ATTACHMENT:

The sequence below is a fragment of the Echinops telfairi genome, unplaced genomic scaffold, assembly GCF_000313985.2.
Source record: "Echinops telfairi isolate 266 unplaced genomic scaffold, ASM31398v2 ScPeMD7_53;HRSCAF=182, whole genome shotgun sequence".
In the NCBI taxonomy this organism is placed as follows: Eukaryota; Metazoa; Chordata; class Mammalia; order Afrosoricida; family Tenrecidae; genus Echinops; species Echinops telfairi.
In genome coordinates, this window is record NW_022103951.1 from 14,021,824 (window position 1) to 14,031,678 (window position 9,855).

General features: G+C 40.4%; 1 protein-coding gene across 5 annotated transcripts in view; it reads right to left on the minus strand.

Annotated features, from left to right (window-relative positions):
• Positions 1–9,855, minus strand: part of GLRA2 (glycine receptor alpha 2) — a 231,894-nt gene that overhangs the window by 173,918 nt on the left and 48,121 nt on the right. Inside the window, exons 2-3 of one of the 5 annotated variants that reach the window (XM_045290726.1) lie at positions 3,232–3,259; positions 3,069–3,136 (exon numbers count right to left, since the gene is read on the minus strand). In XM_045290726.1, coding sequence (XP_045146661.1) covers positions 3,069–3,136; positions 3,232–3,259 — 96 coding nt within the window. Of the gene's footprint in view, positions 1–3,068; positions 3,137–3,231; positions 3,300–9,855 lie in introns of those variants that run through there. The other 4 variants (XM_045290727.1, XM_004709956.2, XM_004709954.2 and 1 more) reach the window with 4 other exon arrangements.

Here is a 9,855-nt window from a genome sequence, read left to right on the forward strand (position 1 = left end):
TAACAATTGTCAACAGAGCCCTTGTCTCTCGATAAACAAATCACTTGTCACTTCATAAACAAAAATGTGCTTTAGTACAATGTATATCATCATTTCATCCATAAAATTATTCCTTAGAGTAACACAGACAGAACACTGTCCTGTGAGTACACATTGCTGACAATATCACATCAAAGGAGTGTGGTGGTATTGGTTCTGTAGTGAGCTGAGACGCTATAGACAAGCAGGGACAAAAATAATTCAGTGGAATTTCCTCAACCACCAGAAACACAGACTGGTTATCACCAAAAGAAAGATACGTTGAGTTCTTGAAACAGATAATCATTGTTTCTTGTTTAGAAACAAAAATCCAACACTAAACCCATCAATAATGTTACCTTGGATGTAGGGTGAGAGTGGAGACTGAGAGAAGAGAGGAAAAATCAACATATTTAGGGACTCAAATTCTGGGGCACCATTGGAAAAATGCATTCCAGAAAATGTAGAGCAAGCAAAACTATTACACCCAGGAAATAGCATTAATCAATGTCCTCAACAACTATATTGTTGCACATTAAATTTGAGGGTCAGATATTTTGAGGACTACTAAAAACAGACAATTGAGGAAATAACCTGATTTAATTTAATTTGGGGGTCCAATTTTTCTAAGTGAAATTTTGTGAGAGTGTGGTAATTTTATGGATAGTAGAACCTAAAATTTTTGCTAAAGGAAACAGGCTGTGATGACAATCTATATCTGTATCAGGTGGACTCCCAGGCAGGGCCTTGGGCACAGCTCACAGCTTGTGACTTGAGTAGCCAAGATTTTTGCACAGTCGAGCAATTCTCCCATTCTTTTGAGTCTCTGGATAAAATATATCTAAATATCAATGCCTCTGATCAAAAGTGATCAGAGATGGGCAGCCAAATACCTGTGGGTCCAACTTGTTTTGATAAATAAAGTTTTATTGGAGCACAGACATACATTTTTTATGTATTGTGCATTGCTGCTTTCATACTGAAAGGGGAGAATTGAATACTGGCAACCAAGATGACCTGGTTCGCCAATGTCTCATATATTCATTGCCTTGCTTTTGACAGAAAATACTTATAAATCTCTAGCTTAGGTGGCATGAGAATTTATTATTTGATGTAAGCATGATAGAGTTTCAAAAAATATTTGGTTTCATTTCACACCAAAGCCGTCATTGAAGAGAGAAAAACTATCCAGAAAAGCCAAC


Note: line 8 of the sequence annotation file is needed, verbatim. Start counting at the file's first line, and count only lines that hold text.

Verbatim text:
Here is a 9,855-nt window from a genome sequence, read left to right on the forward strand (position 1 = left end):